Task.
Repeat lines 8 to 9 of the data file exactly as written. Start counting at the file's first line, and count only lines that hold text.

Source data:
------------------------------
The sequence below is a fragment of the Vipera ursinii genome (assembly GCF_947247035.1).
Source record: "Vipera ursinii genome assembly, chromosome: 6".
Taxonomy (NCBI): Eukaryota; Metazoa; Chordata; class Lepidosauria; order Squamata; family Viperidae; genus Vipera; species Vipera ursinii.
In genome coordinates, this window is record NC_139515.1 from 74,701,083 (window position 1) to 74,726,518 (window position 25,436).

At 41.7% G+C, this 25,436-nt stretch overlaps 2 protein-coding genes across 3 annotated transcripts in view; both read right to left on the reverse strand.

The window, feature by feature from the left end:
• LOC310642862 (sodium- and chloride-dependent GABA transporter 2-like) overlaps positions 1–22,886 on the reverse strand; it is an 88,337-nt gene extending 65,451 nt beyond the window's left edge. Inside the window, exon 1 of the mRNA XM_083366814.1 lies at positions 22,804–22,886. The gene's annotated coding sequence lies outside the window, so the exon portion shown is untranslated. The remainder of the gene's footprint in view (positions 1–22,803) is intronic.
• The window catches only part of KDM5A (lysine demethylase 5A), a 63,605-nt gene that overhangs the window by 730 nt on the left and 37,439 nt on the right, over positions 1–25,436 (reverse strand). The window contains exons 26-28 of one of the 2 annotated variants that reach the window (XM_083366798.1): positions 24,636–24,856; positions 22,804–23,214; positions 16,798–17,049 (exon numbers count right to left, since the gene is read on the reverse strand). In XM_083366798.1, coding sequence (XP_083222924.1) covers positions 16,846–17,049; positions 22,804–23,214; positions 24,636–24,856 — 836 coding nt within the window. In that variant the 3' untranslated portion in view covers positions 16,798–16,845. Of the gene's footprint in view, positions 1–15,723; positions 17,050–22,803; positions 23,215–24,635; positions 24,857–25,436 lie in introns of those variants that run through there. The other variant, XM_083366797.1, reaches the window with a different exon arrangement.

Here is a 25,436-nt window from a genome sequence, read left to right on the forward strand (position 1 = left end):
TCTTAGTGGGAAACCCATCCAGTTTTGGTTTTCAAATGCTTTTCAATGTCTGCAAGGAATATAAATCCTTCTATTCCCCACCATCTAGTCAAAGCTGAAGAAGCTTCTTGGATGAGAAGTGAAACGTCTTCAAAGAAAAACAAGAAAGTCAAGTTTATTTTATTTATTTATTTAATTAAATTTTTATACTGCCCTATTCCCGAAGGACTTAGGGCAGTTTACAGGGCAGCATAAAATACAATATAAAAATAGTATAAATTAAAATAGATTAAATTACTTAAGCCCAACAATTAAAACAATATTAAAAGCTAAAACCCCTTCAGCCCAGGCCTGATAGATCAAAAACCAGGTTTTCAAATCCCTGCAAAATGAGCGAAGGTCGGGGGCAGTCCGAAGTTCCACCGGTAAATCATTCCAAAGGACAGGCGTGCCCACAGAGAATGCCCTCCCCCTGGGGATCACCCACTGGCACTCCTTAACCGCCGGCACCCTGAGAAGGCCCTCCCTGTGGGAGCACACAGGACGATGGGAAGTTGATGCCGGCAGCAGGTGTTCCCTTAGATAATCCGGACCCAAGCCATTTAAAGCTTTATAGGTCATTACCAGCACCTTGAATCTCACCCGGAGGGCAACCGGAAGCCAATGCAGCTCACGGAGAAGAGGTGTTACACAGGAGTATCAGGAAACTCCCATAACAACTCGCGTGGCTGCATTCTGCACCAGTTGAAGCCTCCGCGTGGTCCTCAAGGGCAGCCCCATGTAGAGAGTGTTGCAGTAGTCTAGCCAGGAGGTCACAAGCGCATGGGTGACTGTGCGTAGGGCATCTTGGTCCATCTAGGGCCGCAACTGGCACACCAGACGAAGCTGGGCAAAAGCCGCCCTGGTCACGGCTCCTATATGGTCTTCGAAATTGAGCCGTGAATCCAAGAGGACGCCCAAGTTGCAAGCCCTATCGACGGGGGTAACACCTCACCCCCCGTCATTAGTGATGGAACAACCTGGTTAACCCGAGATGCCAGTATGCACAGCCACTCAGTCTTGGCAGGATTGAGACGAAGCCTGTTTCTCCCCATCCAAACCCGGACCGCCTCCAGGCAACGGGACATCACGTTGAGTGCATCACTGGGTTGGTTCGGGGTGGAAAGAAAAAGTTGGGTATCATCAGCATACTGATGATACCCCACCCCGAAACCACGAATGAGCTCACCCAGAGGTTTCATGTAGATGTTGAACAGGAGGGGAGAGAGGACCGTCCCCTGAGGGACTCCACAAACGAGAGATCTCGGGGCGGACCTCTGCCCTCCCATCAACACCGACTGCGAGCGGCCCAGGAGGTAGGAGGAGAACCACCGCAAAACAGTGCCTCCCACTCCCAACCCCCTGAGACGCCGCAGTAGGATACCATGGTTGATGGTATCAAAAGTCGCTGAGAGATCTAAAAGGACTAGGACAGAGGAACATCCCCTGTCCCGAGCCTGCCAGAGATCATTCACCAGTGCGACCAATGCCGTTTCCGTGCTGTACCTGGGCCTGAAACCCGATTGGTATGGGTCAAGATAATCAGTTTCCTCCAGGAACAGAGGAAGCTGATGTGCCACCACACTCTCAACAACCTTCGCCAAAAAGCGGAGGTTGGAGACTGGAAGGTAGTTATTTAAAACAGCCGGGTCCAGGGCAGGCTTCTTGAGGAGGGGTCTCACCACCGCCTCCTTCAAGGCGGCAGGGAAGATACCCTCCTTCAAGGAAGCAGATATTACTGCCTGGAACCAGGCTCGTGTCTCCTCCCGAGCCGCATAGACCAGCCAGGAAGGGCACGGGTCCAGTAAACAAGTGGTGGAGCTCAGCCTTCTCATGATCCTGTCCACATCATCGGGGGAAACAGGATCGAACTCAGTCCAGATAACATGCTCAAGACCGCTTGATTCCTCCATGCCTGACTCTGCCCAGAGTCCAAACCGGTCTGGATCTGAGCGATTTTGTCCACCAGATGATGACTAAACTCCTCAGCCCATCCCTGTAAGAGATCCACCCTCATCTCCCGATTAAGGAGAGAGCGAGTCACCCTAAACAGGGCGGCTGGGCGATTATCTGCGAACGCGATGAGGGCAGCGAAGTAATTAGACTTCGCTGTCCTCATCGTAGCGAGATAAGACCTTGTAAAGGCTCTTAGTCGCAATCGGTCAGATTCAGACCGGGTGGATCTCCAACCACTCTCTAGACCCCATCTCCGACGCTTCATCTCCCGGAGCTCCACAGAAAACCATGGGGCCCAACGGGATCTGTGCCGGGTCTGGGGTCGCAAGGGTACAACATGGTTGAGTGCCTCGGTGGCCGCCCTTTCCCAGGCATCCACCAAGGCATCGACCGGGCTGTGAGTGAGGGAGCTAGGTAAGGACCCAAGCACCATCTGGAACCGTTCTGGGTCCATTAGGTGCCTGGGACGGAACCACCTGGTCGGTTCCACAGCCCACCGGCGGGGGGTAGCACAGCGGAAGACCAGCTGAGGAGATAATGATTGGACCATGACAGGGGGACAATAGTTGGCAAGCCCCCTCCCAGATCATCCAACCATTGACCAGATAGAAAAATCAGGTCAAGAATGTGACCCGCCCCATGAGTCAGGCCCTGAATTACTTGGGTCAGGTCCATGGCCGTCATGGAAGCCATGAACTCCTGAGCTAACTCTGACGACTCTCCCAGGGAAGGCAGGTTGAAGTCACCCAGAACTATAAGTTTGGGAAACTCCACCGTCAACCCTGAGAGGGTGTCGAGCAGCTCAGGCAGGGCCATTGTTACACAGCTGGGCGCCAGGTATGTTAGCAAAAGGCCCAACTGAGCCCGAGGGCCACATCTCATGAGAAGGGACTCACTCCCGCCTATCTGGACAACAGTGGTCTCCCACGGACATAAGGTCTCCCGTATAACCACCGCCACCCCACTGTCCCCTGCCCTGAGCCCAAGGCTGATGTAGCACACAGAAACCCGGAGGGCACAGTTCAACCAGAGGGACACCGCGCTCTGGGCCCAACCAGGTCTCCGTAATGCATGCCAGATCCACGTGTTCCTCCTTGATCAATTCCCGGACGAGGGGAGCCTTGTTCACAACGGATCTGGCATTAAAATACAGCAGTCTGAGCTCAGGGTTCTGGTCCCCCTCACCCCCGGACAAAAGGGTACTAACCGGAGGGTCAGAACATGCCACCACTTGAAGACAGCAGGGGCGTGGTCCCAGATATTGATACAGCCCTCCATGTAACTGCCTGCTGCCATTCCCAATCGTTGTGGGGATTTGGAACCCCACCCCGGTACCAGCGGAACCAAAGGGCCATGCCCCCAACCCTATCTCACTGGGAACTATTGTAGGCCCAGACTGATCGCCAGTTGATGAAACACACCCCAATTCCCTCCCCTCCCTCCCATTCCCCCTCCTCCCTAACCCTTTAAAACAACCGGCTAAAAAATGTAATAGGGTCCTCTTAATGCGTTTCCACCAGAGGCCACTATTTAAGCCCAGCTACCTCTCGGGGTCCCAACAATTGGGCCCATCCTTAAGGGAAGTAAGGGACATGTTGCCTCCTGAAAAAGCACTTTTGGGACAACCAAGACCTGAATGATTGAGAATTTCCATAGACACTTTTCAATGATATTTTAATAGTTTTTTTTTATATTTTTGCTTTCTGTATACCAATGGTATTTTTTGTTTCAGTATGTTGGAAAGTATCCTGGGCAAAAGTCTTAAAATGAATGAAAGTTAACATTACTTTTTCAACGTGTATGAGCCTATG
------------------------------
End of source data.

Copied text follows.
• The window catches only part of KDM5A (lysine demethylase 5A), a 63,605-nt gene that overhangs the window by 730 nt on the left and 37,439 nt on the right, over positions 1–25,436 (reverse strand). The window contains exons 26-28 of one of the 2 annotated variants that reach the window (XM_083366798.1): positions 24,636–24,856; positions 22,804–23,214; positions 16,798–17,049 (exon numbers count right to left, since the gene is read on the reverse strand). In XM_083366798.1, coding sequence (XP_083222924.1) covers positions 16,846–17,049; positions 22,804–23,214; positions 24,636–24,856 — 836 coding nt within the window. In that variant the 3' untranslated portion in view covers positions 16,798–16,845. Of the gene's footprint in view, positions 1–15,723; positions 17,050–22,803; positions 23,215–24,635; positions 24,857–25,436 lie in introns of those variants that run through there. The other variant, XM_083366797.1, reaches the window with a different exon arrangement.

Here is a 25,436-nt window from a genome sequence, read left to right on the forward strand (position 1 = left end):